Television News and Peace of Mind

Dorian Martin Health Guide
  • I walked into Mom’s room early one evening and found her in bed, ready for an evening’s rest. She stirred and saw me, pleased that I had come for a visit. “I’m happy to see you, but you may not want to stay long. I’m concerned for your safety,” she said.

    I pulled a chair over and sat close to Mom. “Why are you concerned about my safety?” I asked. She said, “Can’t you hear that?” I replied that all I heard was the rattle of the oxygen concentrator by the side of her bed. Turning off the oxygen concentrator was not an option since her lung function continues to decrease.

    After changing the topic of our conversation, I continued to wonder about what had prompted Mom’s concern about my safety. A day later, I was talking to my friend, Anna, and we agreed that the probable cause was television news, which lately had been devoted to the Middle East situation (especially the war between Israel and Lebanon). Anna (who has been the caregiver for her own mother, as well as two elderly neighbors) agreed with my assessment that Mom probably was seated in the retirement community’s common area where there is a large television during a time when the news was on. Her short term memory limits her ability to recall the actual war; instead, she focuses on the sense of danger.
    Add This Infographic to Your Website or Blog With This Code:

    I’d already experienced this situation once before during an afternoon visit with Mom in early January. As part of her greeting, Mom said, “If you had come any earlier, you could have seen me become a crispy critter.” I looked quizzically at my mother, and asked her what she meant. She pointed to the courtyard that was right outside the secure unit. “They had a fire out there this afternoon,” she said. Realizing that I didn’t see anything singed outside, I looked at the nurse’s aide who was sitting with another resident and who overheard my mom’s comment. The aide shook her head to indicate that there had not been a fire.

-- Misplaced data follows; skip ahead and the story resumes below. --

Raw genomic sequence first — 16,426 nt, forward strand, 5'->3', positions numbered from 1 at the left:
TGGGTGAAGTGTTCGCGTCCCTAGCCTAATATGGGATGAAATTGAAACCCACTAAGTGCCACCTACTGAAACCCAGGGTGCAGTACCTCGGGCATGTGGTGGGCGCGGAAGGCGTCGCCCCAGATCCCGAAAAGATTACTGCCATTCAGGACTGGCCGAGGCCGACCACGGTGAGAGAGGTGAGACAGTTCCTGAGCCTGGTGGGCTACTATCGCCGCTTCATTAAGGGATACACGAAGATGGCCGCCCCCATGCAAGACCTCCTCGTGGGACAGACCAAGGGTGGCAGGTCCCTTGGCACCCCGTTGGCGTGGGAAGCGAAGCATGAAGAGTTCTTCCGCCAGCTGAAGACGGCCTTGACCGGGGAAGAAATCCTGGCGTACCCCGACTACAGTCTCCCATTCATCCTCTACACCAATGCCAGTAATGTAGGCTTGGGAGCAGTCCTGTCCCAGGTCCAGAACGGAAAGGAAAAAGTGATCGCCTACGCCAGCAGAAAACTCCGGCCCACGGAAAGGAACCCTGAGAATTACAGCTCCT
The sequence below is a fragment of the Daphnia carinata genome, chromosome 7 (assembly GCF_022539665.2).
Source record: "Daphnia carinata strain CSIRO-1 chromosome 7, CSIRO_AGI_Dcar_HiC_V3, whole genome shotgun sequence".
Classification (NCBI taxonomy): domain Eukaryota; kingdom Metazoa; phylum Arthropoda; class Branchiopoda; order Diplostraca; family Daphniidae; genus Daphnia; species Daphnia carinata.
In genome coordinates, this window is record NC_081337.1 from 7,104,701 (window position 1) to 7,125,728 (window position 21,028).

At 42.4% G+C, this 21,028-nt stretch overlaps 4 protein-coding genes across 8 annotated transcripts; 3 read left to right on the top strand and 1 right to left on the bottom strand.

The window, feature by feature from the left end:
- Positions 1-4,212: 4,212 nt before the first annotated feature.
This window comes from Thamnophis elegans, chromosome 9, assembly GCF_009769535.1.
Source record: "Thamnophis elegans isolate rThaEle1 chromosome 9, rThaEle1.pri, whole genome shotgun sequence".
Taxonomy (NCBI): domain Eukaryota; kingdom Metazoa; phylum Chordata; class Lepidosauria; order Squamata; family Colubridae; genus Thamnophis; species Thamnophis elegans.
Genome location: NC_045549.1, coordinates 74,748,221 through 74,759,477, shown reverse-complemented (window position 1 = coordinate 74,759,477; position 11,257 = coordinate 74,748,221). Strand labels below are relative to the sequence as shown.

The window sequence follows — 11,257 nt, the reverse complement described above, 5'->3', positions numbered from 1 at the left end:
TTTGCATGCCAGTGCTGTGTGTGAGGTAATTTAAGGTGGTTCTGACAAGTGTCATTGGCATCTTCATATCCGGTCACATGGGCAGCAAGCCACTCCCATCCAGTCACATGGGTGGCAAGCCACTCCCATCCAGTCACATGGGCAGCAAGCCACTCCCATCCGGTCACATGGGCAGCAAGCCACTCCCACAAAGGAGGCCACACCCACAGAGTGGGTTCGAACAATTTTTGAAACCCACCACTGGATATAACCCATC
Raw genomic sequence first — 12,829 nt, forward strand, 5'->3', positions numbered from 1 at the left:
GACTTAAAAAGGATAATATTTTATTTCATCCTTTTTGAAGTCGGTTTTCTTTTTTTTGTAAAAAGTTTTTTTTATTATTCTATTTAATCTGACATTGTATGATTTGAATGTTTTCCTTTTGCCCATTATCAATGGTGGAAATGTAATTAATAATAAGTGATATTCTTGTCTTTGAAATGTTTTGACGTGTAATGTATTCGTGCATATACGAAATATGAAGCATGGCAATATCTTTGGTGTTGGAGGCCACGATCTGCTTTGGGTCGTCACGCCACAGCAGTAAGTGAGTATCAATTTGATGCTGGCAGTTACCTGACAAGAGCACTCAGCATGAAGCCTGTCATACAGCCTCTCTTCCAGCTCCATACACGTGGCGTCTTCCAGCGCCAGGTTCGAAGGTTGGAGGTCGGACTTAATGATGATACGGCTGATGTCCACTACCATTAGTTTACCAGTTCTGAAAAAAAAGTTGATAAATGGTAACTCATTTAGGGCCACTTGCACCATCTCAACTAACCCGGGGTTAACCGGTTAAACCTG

Later that afternoon, I put two and two together. In January, there were raging grass fires in West Texas and the Texas Panhandle; this story was one of the lead stories on the news. Mom may have become further confused since she is never sure about the city where she currently lives; for a significant portion of her adult life, she has lived in West Texas. So in Mom’s mind, these grassfires fires weren’t 400 miles away; instead, they were literally right outside her door.

    Being trained in journalism, I have a sincere appreciation for the role that news plays in our world. However, as a caretaker of a loved one with Alzheimer’s Disease, I now have a different understanding about the impact that news (especially television news) can have. My mom’s short term memory is so limited that she can not remember the actual story; instead, she absorbs the emotion that comes with the story. That emotion becomes her reality. My new tenet is that being well informed in today’s world is important; however, providing loving care to a person with Alzheimer’s Disease may mean that to help that person keep peace of mind, he or she does not need to be constantly exposed to the televised pictures of today’s world.

  • Find more caregiving tips and resources in the Caregiver Center.
    Add This Infographic to Your Website or Blog With This Code:
Published On: July 25, 2006